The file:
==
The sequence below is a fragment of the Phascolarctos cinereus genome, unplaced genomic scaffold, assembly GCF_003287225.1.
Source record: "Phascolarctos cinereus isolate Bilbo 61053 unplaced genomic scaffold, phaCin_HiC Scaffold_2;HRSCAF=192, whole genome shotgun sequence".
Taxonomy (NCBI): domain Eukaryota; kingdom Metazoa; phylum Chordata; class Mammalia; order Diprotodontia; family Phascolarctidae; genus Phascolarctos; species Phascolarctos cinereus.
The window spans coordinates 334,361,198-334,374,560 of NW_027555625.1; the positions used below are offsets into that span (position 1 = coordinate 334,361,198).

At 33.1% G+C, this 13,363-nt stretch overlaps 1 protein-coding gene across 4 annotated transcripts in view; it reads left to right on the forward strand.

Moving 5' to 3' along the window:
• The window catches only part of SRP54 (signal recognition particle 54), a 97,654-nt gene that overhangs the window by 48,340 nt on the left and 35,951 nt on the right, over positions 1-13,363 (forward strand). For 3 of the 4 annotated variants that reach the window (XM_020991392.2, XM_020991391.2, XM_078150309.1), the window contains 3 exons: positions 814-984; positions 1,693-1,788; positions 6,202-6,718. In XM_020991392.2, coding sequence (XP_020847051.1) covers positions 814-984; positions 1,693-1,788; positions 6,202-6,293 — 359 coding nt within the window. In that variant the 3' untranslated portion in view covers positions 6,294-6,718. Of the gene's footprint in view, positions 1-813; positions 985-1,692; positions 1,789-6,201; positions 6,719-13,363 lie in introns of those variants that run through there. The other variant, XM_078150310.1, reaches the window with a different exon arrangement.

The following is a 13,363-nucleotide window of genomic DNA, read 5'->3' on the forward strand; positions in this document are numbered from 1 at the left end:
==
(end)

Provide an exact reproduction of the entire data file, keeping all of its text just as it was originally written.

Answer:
The sequence below is a fragment of the Phascolarctos cinereus genome, unplaced genomic scaffold, assembly GCF_003287225.1.
Source record: "Phascolarctos cinereus isolate Bilbo 61053 unplaced genomic scaffold, phaCin_HiC Scaffold_2;HRSCAF=192, whole genome shotgun sequence".
Taxonomy (NCBI): domain Eukaryota; kingdom Metazoa; phylum Chordata; class Mammalia; order Diprotodontia; family Phascolarctidae; genus Phascolarctos; species Phascolarctos cinereus.
The window spans coordinates 334,361,198-334,374,560 of NW_027555625.1; the positions used below are offsets into that span (position 1 = coordinate 334,361,198).

At 33.1% G+C, this 13,363-nt stretch overlaps 1 protein-coding gene across 4 annotated transcripts in view; it reads left to right on the forward strand.

Moving 5' to 3' along the window:
• The window catches only part of SRP54 (signal recognition particle 54), a 97,654-nt gene that overhangs the window by 48,340 nt on the left and 35,951 nt on the right, over positions 1-13,363 (forward strand). For 3 of the 4 annotated variants that reach the window (XM_020991392.2, XM_020991391.2, XM_078150309.1), the window contains 3 exons: positions 814-984; positions 1,693-1,788; positions 6,202-6,718. In XM_020991392.2, coding sequence (XP_020847051.1) covers positions 814-984; positions 1,693-1,788; positions 6,202-6,293 — 359 coding nt within the window. In that variant the 3' untranslated portion in view covers positions 6,294-6,718. Of the gene's footprint in view, positions 1-813; positions 985-1,692; positions 1,789-6,201; positions 6,719-13,363 lie in introns of those variants that run through there. The other variant, XM_078150310.1, reaches the window with a different exon arrangement.

The following is a 13,363-nucleotide window of genomic DNA, read 5'->3' on the forward strand; positions in this document are numbered from 1 at the left end: